Don’t miss out on bareroot planting season

Sunday Signal
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In Southern California, bareroot planting season is upon us. For gardeners, it is the best time of year to plant a variety of fruit trees, roses and selected other plants.

Advantages

The advantages of planting during bareroot season are numerous. It is the most economical way to plant — bareroot plants are a fraction of the cost of growing potted plants. In addition, there are many more types of plants available for purchase during bareroot season.

Because bareroot plants aren’t subject to “transplant shock” like container-
grown plants, there is less trauma and a greater chance the plants will become successfully established.

In addition, bareroot season allows plants to begin growing a strong root system before the blazing summer heat descends.

Small planting window

On the other hand, the window for planting bareroot fruit trees is narrow, basically now until early March. Plus, gardeners will snap up the most sought-after trees and other plants as soon as they arrive in local nurseries.

Pro tip uy your bareroot plants at a Santa Clarita Valley nursery, not from a “big box” store. Local nurseries offer expert advice and the best selection of trees and plants known to thrive in the SCV microclimate.

You can order bareroot plants online, but with the unique SCV climate you will be taking a chance on getting a plant unsuitable for the area.

If you can’t plant right away, place the root ball in loosely packed potting soil and place in a cool, shady spot. Don’t let the roots dry out, and plant as soon as possible.

Shopping for plants

When shopping for trees, look for straight trunks, no less than 1/2-inch to no more than 2-inches across, with branches that radiate from all sides of the trunk. Look at the root ball and choose more roots over fewer ones. The roots should be firm, not soft and mushy. The packing material, typically sawdust, should be heavy with moisture.

When shopping for roses and other plants, make sure the plants have not yet sprouted and that the roots are moist. When you pick up the bag it should feel “heavy.” A “light” bag is a warning that the packing material has dried out, and most likely the roots, as well.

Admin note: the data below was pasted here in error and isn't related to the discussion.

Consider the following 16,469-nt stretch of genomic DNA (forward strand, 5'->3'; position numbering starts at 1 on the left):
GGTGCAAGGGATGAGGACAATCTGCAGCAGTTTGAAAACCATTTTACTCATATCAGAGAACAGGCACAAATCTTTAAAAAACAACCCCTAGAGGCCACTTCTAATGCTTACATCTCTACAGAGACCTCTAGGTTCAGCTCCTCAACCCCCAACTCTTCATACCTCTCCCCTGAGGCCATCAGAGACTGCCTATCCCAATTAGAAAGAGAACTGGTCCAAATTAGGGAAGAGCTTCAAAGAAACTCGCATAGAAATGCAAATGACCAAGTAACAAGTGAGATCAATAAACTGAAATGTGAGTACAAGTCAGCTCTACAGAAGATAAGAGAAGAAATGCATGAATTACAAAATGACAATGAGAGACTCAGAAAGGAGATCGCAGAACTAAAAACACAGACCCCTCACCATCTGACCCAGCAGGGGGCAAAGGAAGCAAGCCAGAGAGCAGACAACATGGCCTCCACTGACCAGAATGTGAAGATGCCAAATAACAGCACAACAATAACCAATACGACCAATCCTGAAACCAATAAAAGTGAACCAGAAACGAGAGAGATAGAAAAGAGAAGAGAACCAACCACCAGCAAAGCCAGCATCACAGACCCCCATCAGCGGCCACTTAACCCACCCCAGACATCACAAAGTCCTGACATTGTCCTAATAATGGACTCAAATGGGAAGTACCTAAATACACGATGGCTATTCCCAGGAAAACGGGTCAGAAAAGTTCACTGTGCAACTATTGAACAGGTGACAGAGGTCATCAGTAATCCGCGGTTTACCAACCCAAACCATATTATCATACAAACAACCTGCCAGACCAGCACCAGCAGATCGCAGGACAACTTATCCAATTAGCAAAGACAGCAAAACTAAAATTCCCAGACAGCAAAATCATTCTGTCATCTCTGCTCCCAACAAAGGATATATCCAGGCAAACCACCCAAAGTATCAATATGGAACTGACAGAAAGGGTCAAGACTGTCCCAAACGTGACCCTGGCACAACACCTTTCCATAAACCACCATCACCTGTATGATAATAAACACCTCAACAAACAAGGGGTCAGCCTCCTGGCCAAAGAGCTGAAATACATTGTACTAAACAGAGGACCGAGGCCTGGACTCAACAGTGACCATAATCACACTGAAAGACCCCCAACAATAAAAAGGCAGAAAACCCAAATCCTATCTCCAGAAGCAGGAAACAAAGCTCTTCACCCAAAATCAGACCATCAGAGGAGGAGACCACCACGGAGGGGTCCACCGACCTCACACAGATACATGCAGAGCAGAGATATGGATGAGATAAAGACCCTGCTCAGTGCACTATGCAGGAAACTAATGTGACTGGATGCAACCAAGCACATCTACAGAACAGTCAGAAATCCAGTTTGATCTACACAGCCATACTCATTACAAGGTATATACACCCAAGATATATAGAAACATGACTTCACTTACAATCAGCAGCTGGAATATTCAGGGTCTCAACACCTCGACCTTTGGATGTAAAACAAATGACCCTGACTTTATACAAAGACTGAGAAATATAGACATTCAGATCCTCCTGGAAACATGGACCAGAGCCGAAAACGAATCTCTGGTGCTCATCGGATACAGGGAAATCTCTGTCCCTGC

Planting

When it’s time to plant, shake off all the packing material, then soak the root ball in a tub of water for an hour, or two, just before planting. Do not soak for hours and hours.

Most fruit trees and roses are grafted, meaning that each plant consists of two sections. The top is called the scion, and the bottom is called the rootstock.

Set grafted plants so the graft union (a swollen area near the base of the trunk or main stem) sits two or three-inches above soil level. This is crucial, if you bury the graft union you will kill the plant. Planting a bare-root too deep is the number one mistake novice gardeners make.

Dig a wide hole so there is a large “basin” several inches deep to hold water.

Spread the roots out and backfill with the soil dug from the hole mixed with peat, compost, manure or other organic planting mix. With the high clay content of SCV soils it is important to add organic material that will “aerate” the soil and allow for greater water absorption. Many experts advise adding bone meal to the soil.

Use your hands, or the handle end of the shovel, to gently tamp down the soil and force air pockets out.

Soak your plant immediately with water to force out any air holes.

You may need to stake a bareroot during the first year of life, but long-term “staking” is not recommended. Trees should be encouraged to develop strong roots to “stand” on their own.

Care

It is not recommended to fertilize plants until you see spring growth.

Apply two to three inches of bark mulch over the planting hole. Mulching helps conserve water and prevent weeds. Taper the mulch toward the base of the plant.

Watering is critical. Water generously once a week during the first year. The roots should never dry out completely, but not be waterlogged. The best way to check soil moisture is to stick your finger in the dirt. Dig down as deep as you can with your finger and if the dirt feels dry, then water.

Newly planted bareroots should be checked and watered every other day for the first two weeks. After the first two weeks, limit watering to once a week. Thorough soakings that moisten the soil to the entire depth of the root mass are better than frequent light watering. 

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